UCLA’s two largest political organizations came together to challenge opposing ideas at a debate Thursday.
Bruin Political Union hosted the UCLA CrossFire debate at Ackerman Student Union, which featured members from the Bruin Democrats and the Bruin Republicans. Participants debated topics including the United States’ foreign policy and anti-discrimination laws.
BPU, a nonpartisan group which aims to increase the level of political discourse on campus through debate, facilitated the discussions. Debaters were given two minutes to answer each question and one minute for each rebuttal.
Participants in the debate talked about the national controversy over removing confederate landmarks and statues.
William Fitzgerald, a member of the Bruin Republicans and a first-year economics student, said he thinks many people support the monuments because they think the statues honor their ancestors that lost in the Civil War and represent states’ rights.
“To blatantly cast anyone who flies a confederate flag or supports upholding these statutes as racist or someone who believes in the original confederate values is the same logic that is applied when (Islamophobic people) say that all Muslims are terrorists,” said Fitzgerald.
Fitzgerald said he thinks local governments should consider removing historical statues on a case-by-case basis because they can be expensive to remove.
“In Sarasota County, Florida, they spent $12,700 to remove a statue that they ended up breaking in the process.” he said. “In 2006, Sarasota was voted the number one place for the worst treatment of homeless people. … Is that really (an) efficient allocation of resources when we have a massive (homelessness) problem?”
Fitzgerald added he thinks the monuments are reminders to make sure the Civil War and slavery do not happen again.
On the other hand, Nina Long, a member of the Bruin Democrats and a first-year political science student, said she thinks the monuments were meaningless and symbols of hate.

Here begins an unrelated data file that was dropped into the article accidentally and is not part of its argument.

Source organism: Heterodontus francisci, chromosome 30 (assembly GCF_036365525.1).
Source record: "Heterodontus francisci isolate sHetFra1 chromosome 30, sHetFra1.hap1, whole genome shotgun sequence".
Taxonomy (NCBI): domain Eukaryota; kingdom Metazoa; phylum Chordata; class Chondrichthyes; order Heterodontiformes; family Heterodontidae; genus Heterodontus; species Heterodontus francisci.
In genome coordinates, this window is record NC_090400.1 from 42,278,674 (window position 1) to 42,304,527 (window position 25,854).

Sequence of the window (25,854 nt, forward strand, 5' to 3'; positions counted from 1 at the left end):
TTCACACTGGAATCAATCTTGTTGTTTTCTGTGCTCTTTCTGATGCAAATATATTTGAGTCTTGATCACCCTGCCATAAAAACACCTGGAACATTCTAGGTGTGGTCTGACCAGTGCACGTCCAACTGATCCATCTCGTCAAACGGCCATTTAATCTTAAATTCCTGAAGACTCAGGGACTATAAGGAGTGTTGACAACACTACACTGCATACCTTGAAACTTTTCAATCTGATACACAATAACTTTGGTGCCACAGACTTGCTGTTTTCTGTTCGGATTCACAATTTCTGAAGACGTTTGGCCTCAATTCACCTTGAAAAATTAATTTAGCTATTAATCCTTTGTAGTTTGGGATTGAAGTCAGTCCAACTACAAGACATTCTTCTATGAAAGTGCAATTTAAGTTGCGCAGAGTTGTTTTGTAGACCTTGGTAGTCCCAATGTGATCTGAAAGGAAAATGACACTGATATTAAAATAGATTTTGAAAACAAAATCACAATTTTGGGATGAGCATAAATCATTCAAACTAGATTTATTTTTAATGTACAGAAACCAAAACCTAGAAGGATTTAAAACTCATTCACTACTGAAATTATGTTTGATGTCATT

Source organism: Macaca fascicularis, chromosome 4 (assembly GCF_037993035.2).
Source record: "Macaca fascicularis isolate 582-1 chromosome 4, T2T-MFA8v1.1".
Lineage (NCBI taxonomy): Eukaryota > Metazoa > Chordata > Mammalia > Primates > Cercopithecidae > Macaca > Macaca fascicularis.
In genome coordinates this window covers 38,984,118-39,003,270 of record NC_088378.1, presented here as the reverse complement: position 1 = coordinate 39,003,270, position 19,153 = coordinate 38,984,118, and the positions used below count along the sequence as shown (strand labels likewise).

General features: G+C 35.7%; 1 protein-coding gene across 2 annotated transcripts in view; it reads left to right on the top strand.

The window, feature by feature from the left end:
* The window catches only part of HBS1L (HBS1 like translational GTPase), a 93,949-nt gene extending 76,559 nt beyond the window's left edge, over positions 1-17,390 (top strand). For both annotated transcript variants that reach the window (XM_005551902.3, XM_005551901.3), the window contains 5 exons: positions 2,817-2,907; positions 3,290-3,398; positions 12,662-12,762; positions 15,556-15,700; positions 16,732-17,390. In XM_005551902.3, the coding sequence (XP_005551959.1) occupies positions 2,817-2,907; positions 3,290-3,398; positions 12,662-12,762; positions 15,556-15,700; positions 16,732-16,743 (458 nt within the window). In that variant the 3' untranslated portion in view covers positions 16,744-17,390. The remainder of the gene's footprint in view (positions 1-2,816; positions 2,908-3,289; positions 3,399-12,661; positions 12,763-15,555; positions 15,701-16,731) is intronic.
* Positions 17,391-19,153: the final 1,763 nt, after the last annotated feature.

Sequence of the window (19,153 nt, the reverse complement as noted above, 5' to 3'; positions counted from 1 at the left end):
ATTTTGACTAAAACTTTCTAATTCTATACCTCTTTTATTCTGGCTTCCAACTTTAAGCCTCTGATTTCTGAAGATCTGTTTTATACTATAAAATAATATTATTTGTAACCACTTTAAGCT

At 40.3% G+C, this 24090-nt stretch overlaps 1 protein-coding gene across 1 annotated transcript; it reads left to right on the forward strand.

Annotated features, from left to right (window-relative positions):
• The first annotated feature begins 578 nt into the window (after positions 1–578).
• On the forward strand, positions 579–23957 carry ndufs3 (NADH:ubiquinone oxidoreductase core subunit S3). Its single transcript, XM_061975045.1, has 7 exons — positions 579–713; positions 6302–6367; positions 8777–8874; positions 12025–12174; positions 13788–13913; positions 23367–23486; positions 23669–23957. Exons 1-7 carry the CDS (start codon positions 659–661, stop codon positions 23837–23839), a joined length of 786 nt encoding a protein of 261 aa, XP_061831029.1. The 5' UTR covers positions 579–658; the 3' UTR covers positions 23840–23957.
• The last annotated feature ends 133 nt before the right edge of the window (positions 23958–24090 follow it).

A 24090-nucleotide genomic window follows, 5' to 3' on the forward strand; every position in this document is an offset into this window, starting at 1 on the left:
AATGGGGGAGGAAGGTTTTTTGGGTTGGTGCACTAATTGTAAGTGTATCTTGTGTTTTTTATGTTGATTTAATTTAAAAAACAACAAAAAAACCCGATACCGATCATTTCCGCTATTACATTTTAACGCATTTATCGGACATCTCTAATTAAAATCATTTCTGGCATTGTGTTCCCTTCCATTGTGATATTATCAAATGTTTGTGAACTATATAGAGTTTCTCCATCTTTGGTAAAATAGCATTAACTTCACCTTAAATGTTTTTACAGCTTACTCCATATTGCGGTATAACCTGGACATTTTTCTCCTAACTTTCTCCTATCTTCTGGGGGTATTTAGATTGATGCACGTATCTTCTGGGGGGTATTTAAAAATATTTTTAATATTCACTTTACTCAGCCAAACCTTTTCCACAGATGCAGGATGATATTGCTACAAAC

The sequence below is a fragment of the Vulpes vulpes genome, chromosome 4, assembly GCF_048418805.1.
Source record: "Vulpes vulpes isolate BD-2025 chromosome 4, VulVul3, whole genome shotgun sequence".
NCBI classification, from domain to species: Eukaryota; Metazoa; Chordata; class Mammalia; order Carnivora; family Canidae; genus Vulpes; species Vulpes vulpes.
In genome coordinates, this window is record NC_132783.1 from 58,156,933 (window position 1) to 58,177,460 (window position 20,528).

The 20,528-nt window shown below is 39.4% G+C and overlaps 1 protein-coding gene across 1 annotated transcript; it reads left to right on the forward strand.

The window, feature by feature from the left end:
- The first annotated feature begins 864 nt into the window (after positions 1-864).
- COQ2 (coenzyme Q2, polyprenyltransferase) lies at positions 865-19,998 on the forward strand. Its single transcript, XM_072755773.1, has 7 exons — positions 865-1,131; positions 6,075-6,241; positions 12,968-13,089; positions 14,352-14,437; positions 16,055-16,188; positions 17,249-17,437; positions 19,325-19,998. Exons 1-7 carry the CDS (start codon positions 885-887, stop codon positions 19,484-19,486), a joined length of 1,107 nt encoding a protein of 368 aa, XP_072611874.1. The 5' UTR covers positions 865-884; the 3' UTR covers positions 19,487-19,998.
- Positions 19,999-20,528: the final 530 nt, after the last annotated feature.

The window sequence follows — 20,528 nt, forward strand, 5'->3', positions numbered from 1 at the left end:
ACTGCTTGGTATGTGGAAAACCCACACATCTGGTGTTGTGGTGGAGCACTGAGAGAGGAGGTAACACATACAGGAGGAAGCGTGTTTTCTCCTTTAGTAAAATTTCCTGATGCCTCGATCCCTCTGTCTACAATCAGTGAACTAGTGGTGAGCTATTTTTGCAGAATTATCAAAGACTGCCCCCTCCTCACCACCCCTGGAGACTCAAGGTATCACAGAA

“The very people who put up these statutes intended for them to intimidate and terrorize black people,” said Long.
Long said she thinks taking down these monuments is a moral issue because she believes the monuments dehumanize African-Americans.
Debaters also discussed U.S. foreign policy and escalating tensions between North Korea and the United States.
Terrence White, a fourth-year political science student and member of the Bruin Republicans, said he thinks the United States should take action when there is an impending nuclear strike. He added he thinks President Donald Trump’s administration’s efforts with other countries in the United Nations to impose economics sanctions on North Korea is reducing the likelihood of an attack.
Bruin Democrat debater and third-year history student Wesley Adams said he thinks economic sanctions do not work against North Korea because of the government’s selfish nature.
“(Trump’s) strategy of being belligerent with economic sanctions has been shown to not work. If anything, they have doubled down,” said Adams. “Economic sanctions primarily hurt the poorest people of the population – sanctions only work if the government of that country is willing to respond to the needs (of) its poorest people.”
Adams said he thinks the United States should negotiate with North Korea upfront by addressing the fact that they are now a nuclear state and establishing a back channel for negotiations between Trump and North Korean leader Kim Jong Un.
Participants also debated over whether the First Amendment gives businesses the right to refuse service based on sexual orientation.
Bruin Democrat and second-year political science student Henry Lutz said he thinks businesses do not have the right to refuse service to anyone based on sexual orientation because a business is a secular entity, not a religious organization.
“The business itself is providing a public good,” said Lutz. “The 14th Amendment was put in place to protect all citizens, which includes same-sex couples.”
Bruin Republican and graduate student Rahul Daryanani responded by saying that businesses are private entities that fall under an individual’s right to freedom of religion.
Participants in the event said they think the debate allowed for an open dialogue on politically polarizing issues.
Mariela Muro, a third-year political science student, said she thinks the event was a great way to facilitate communication between individuals with opposing view points.
“I think events like these are really productive and no matter where you stand on the political spectrum, being able to express your thoughts and feelings on things is really productive,” she said. “Sometimes I think we have a lot more in common than we think we do and that’s a good thing.”